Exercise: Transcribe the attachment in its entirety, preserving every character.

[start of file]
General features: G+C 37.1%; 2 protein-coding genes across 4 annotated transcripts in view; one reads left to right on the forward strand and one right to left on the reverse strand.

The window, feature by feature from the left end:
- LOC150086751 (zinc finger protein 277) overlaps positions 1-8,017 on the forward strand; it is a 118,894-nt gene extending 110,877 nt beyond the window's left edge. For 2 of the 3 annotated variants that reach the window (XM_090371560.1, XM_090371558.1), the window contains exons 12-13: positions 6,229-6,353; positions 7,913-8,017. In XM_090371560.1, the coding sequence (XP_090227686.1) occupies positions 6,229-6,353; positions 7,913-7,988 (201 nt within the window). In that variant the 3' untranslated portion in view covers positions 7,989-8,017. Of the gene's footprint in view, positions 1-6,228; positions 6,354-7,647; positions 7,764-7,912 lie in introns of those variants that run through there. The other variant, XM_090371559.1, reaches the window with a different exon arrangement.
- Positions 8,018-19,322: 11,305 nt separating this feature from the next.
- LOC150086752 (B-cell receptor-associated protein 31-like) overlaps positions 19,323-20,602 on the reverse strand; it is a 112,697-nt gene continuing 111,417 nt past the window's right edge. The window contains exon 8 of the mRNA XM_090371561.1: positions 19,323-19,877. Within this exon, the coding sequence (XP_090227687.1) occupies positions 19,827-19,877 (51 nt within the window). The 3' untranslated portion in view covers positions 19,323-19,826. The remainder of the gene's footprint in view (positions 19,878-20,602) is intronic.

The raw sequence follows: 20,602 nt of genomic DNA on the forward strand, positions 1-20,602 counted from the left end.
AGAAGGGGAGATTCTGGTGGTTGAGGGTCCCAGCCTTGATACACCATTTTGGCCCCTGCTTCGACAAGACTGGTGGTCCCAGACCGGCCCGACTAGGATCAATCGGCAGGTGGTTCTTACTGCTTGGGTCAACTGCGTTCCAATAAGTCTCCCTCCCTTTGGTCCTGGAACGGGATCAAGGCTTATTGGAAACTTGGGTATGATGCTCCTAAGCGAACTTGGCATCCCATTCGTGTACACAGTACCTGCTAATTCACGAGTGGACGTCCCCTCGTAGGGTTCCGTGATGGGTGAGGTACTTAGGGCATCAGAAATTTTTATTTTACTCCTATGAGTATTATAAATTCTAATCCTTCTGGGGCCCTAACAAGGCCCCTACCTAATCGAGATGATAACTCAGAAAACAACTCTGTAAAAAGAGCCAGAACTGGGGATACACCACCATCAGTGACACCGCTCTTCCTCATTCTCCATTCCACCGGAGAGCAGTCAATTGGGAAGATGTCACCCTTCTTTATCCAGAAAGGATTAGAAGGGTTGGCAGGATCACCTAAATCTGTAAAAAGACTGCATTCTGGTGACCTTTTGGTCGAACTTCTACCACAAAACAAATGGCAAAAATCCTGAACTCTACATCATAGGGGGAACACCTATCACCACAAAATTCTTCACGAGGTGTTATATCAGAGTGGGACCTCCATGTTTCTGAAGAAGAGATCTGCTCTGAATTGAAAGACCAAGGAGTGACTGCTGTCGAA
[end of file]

General features: G+C 37.1%; 2 protein-coding genes across 4 annotated transcripts in view; one reads left to right on the forward strand and one right to left on the reverse strand.

The window, feature by feature from the left end:
- LOC150086751 (zinc finger protein 277) overlaps positions 1-8,017 on the forward strand; it is a 118,894-nt gene extending 110,877 nt beyond the window's left edge. For 2 of the 3 annotated variants that reach the window (XM_090371560.1, XM_090371558.1), the window contains exons 12-13: positions 6,229-6,353; positions 7,913-8,017. In XM_090371560.1, the coding sequence (XP_090227686.1) occupies positions 6,229-6,353; positions 7,913-7,988 (201 nt within the window). In that variant the 3' untranslated portion in view covers positions 7,989-8,017. Of the gene's footprint in view, positions 1-6,228; positions 6,354-7,647; positions 7,764-7,912 lie in introns of those variants that run through there. The other variant, XM_090371559.1, reaches the window with a different exon arrangement.
- Positions 8,018-19,322: 11,305 nt separating this feature from the next.
- LOC150086752 (B-cell receptor-associated protein 31-like) overlaps positions 19,323-20,602 on the reverse strand; it is a 112,697-nt gene continuing 111,417 nt past the window's right edge. The window contains exon 8 of the mRNA XM_090371561.1: positions 19,323-19,877. Within this exon, the coding sequence (XP_090227687.1) occupies positions 19,827-19,877 (51 nt within the window). The 3' untranslated portion in view covers positions 19,323-19,826. The remainder of the gene's footprint in view (positions 19,878-20,602) is intronic.

The raw sequence follows: 20,602 nt of genomic DNA on the forward strand, positions 1-20,602 counted from the left end.
AGAAGGGGAGATTCTGGTGGTTGAGGGTCCCAGCCTTGATACACCATTTTGGCCCCTGCTTCGACAAGACTGGTGGTCCCAGACCGGCCCGACTAGGATCAATCGGCAGGTGGTTCTTACTGCTTGGGTCAACTGCGTTCCAATAAGTCTCCCTCCCTTTGGTCCTGGAACGGGATCAAGGCTTATTGGAAACTTGGGTATGATGCTCCTAAGCGAACTTGGCATCCCATTCGTGTACACAGTACCTGCTAATTCACGAGTGGACGTCCCCTCGTAGGGTTCCGTGATGGGTGAGGTACTTAGGGCATCAGAAATTTTTATTTTACTCCTATGAGTATTATAAATTCTAATCCTTCTGGGGCCCTAACAAGGCCCCTACCTAATCGAGATGATAACTCAGAAAACAACTCTGTAAAAAGAGCCAGAACTGGGGATACACCACCATCAGTGACACCGCTCTTCCTCATTCTCCATTCCACCGGAGAGCAGTCAATTGGGAAGATGTCACCCTTCTTTATCCAGAAAGGATTAGAAGGGTTGGCAGGATCACCTAAATCTGTAAAAAGACTGCATTCTGGTGACCTTTTGGTCGAACTTCTACCACAAAACAAATGGCAAAAATCCTGAACTCTACATCATAGGGGGAACACCTATCACCACAAAATTCTTCACGAGGTGTTATATCAGAGTGGGACCTCCATGTTTCTGAAGAAGAGATCTGCTCTGAATTGAAAGACCAAGGAGTGACTGCTGTCGAA